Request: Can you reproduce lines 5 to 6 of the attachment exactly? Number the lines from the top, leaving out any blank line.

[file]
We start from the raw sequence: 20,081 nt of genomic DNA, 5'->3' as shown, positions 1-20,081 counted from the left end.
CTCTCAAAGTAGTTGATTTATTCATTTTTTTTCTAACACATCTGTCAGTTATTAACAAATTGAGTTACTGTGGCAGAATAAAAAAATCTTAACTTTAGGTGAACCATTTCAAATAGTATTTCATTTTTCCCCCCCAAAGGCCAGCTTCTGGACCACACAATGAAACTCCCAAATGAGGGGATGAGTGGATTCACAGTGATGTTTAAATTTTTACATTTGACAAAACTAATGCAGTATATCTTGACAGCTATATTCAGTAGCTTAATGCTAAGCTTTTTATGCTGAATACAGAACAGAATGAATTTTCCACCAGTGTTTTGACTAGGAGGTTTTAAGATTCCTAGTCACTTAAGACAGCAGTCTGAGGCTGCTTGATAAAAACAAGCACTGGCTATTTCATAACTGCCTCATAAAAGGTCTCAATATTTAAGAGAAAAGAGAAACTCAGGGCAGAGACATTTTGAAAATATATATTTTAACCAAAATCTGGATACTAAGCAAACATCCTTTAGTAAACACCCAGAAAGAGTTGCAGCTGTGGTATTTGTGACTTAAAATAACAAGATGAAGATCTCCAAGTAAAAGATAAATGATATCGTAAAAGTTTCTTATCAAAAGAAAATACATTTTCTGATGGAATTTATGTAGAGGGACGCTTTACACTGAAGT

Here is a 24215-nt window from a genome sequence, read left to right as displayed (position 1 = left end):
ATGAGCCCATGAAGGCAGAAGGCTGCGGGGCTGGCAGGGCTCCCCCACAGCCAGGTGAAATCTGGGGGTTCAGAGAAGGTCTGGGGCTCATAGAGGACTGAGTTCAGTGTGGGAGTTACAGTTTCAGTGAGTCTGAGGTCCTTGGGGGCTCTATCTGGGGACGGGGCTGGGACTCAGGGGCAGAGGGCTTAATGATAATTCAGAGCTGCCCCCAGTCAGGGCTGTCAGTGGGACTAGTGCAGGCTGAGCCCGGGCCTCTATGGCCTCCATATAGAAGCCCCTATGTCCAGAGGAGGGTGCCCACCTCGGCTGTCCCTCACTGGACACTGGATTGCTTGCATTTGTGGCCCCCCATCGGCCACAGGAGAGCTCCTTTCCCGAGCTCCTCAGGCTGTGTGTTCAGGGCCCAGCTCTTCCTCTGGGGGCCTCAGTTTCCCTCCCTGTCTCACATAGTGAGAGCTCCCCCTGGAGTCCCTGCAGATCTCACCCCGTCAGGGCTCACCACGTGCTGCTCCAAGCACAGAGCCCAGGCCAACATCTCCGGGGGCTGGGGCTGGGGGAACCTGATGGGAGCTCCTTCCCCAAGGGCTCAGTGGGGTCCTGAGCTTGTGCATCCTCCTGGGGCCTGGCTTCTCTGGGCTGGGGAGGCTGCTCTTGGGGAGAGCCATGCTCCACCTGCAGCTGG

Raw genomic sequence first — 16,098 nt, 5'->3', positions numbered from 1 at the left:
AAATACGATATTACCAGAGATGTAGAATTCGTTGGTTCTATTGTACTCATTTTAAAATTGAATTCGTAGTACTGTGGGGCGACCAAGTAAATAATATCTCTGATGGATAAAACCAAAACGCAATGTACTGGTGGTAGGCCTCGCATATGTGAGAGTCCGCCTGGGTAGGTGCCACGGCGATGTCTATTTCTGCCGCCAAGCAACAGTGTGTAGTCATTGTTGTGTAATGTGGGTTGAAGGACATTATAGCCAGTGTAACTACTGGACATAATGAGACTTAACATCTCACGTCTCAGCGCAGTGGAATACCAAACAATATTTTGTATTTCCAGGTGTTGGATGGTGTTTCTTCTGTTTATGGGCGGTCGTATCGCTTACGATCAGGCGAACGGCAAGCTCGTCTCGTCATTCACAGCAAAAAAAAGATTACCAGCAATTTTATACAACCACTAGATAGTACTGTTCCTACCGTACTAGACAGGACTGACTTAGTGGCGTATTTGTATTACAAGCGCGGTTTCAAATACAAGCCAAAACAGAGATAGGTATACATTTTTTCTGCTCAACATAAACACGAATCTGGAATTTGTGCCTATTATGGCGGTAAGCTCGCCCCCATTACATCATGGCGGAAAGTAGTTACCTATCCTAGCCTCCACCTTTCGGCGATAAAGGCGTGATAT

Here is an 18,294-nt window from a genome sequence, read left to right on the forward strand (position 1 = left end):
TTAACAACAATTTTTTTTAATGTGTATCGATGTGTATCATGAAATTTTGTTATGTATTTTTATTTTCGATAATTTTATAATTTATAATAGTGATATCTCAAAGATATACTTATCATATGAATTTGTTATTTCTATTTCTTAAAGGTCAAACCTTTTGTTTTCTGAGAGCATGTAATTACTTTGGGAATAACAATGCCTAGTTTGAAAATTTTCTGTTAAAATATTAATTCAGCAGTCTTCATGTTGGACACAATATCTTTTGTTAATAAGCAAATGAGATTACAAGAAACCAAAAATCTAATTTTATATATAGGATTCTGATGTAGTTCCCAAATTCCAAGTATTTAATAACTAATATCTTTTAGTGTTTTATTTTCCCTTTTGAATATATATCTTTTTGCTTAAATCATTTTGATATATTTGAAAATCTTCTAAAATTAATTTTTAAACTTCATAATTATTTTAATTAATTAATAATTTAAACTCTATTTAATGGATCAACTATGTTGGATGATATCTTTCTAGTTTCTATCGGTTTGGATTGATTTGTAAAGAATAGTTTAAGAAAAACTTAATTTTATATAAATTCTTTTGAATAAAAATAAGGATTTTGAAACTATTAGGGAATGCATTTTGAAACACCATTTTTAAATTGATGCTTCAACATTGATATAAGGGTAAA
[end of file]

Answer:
Raw genomic sequence first — 16,098 nt, 5'->3', positions numbered from 1 at the left:
AAATACGATATTACCAGAGATGTAGAATTCGTTGGTTCTATTGTACTCATTTTAAAATTGAATTCGTAGTACTGTGGGGCGACCAAGTAAATAATATCTCTGATGGATAAAACCAAAACGCAATGTACTGGTGGTAGGCCTCGCATATGTGAGAGTCCGCCTGGGTAGGTGCCACGGCGATGTCTATTTCTGCCGCCAAGCAACAGTGTGTAGTCATTGTTGTGTAATGTGGGTTGAAGGACATTATAGCCAGTGTAACTACTGGACATAATGAGACTTAACATCTCACGTCTCAGCGCAGTGGAATACCAAACAATATTTTGTATTTCCAGGTGTTGGATGGTGTTTCTTCTGTTTATGGGCGGTCGTATCGCTTACGATCAGGCGAACGGCAAGCTCGTCTCGTCATTCACAGCAAAAAAAAGATTACCAGCAATTTTATACAACCACTAGATAGTACTGTTCCTACCGTACTAGACAGGACTGACTTAGTGGCGTATTTGTATTACAAGCGCGGTTTCAAATACAAGCCAAAACAGAGATAGGTATACATTTTTTCTGCTCAACATAAACACGAATCTGGAATTTGTGCCTATTATGGCGGTAAGCTCGCCCCCATTACATCATGGCGGAAAGTAGTTACCTATCCTAGCCTCCACCTTTCGGCGATAAAGGCGTGATAT